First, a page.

INEB Office, Bangkok, Thailand March 13-15, 2019

Hosted by

The International Buddhist Exchange Center @ Kodosan (Japan)

The International Network of Engaged Buddhists (INEB)

Concept: This meeting will be the first major follow-up to the 1st International Conference on Buddhism, Suicide Prevention, and Psycho-Spiritual Counseling held in Yokohama & Kyoto, Japan from November 6-10, 2017. That conference was the culmination of over a decade of activities by the International Buddhist Exchange Center (IBEC) @ Kodosan in Yokohama to nurture a collaborative network of priests in Japan working on suicide prevention. By 2017, these networks had emerged into a movement with 4 major regional networks of priests engaged in collaborative efforts to prevent suicide, support families who had experienced the suicide of a loved one, and train priests in many of the basic skills of “chaplaincy” – that is, the art of religious professionals to provide intimacy and deep listening in helping psychologically and spiritually troubled persons to develop their own pathways to healing. The 2017 conference was co-sponsored by the Jodo Shin Hongan-ji Denomination Research Institute, the Ryukoku University Research Center for Buddhist Cultures in Asia (BARC), the Association of Buddhist Priests Confronting Self-death and Suicide of Greater Tokyo, and the Soto Zen Denomination Research Center and included 25 international speakers and participants from around the world.

In an effort to deepen our understandings of key issues and develop further collaborative initiatives, a core group of participants from this conference along with a select number of new participants will meet in Bangkok for three days of more intimate and focused discussion on the following themes:

  • The interface between Buddhist thought and modern psychology: Modern psychology is in the full bloom of a radical transformation from the classical modalities of 20th century Freudian psychology to a variety of new forms that integrate concepts from non-occidental sources, specifically Buddhist thought. Understanding the potentials and pitfalls of adapting Buddhism to modern therapeutic settings is a key interest to this group, especially as many members are developing new training systems for psycho-spiritual counseling.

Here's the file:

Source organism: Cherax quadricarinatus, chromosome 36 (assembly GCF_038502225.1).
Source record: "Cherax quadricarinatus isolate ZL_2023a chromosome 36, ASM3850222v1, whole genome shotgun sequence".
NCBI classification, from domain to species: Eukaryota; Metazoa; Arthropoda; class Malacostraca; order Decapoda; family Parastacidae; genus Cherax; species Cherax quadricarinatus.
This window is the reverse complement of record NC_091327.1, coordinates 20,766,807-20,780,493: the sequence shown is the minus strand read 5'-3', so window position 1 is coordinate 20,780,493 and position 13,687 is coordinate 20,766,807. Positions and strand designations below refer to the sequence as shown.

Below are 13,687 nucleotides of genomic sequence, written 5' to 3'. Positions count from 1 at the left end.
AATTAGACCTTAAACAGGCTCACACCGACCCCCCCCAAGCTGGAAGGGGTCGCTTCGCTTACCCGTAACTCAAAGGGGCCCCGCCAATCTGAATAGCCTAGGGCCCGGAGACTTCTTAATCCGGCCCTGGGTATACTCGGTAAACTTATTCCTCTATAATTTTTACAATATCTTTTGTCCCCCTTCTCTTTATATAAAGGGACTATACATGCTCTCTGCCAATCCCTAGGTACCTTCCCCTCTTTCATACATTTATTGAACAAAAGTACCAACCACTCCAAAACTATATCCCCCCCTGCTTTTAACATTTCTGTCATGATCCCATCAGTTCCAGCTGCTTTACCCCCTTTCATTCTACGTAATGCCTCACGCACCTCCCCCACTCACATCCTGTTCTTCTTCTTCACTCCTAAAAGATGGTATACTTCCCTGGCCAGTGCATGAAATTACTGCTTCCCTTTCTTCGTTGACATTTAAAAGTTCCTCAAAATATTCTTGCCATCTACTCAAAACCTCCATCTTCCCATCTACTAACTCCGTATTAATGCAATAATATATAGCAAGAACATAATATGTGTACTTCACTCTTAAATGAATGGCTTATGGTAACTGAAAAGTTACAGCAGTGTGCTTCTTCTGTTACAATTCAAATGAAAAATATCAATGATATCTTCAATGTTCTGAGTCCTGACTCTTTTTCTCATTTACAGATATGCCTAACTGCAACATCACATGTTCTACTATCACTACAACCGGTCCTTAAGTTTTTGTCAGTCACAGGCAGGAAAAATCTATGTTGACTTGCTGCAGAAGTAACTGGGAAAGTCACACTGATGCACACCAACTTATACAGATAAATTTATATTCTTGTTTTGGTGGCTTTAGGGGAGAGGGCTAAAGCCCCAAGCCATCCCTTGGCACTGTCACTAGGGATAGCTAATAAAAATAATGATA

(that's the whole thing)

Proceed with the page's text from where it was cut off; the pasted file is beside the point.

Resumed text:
• Modalities for training Buddhist chaplains in psycho-spiritual care: Reforming and updating traditional education and training for Buddhist monks and nuns (as well as serious lay people) is a critical issue for the survival of Buddhism in contemporary Asia. Monastics and highly-trained lay persons must learn how to shift from being preachers to listener-guides, while shedding themselves of distorted teachings that stigmatize mental illness, suicidal tendencies, and marginalized identity. The core members of our group are seeking to learn more skillful ways to enact such a pedagogical shift in their activities and Buddhist communities.
  • Cooperative Strategies & Team Building for medical and spiritual caregivers: The emergence of comprehensive holistic care as a right of patients is transforming the modern medical paradigm. Collaborative “team care” systems made of medical practitioners, social workers, psycho-spiritual caregivers etc. are essential now not only for the well being of patients and their families but also for the resiliency of caregivers and the transformation of dysfunctional caregiving environments and systems. Bridging the now outdated separation between the religious and scientific worlds is an ongoing challenge as well as essential for the full development of the Buddhist chaplain.



Jonathan Watts

Research Fellow at IBEC


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